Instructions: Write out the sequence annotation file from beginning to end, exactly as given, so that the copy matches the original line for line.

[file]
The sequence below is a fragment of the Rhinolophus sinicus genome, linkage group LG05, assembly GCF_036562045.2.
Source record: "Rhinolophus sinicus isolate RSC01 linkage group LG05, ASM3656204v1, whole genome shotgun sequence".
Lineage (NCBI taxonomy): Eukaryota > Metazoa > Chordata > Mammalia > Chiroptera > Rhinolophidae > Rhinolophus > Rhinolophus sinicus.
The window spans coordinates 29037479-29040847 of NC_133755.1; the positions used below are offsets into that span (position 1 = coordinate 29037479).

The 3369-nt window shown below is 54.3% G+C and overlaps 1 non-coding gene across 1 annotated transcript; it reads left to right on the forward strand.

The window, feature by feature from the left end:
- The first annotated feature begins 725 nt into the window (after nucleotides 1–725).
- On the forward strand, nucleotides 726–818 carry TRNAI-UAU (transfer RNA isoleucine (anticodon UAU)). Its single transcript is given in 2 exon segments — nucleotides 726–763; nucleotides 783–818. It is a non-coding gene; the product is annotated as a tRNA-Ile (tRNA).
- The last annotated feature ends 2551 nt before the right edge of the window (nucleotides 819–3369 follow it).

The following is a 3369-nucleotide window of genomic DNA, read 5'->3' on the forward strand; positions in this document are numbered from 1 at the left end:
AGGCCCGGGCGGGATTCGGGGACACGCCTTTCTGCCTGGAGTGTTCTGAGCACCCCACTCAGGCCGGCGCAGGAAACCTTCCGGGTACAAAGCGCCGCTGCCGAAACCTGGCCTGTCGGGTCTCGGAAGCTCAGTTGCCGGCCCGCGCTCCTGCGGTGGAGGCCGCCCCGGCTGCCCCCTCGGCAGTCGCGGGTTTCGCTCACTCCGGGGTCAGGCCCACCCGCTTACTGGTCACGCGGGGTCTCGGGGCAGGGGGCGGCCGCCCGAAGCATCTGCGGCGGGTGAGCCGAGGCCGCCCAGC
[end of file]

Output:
The sequence below is a fragment of the Rhinolophus sinicus genome, linkage group LG05, assembly GCF_036562045.2.
Source record: "Rhinolophus sinicus isolate RSC01 linkage group LG05, ASM3656204v1, whole genome shotgun sequence".
Lineage (NCBI taxonomy): Eukaryota > Metazoa > Chordata > Mammalia > Chiroptera > Rhinolophidae > Rhinolophus > Rhinolophus sinicus.
The window spans coordinates 29037479-29040847 of NC_133755.1; the positions used below are offsets into that span (position 1 = coordinate 29037479).

The 3369-nt window shown below is 54.3% G+C and overlaps 1 non-coding gene across 1 annotated transcript; it reads left to right on the forward strand.

The window, feature by feature from the left end:
- The first annotated feature begins 725 nt into the window (after nucleotides 1–725).
- On the forward strand, nucleotides 726–818 carry TRNAI-UAU (transfer RNA isoleucine (anticodon UAU)). Its single transcript is given in 2 exon segments — nucleotides 726–763; nucleotides 783–818. It is a non-coding gene; the product is annotated as a tRNA-Ile (tRNA).
- The last annotated feature ends 2551 nt before the right edge of the window (nucleotides 819–3369 follow it).

The following is a 3369-nucleotide window of genomic DNA, read 5'->3' on the forward strand; positions in this document are numbered from 1 at the left end:
AGGCCCGGGCGGGATTCGGGGACACGCCTTTCTGCCTGGAGTGTTCTGAGCACCCCACTCAGGCCGGCGCAGGAAACCTTCCGGGTACAAAGCGCCGCTGCCGAAACCTGGCCTGTCGGGTCTCGGAAGCTCAGTTGCCGGCCCGCGCTCCTGCGGTGGAGGCCGCCCCGGCTGCCCCCTCGGCAGTCGCGGGTTTCGCTCACTCCGGGGTCAGGCCCACCCGCTTACTGGTCACGCGGGGTCTCGGGGCAGGGGGCGGCCGCCCGAAGCATCTGCGGCGGGTGAGCCGAGGCCGCCCAGC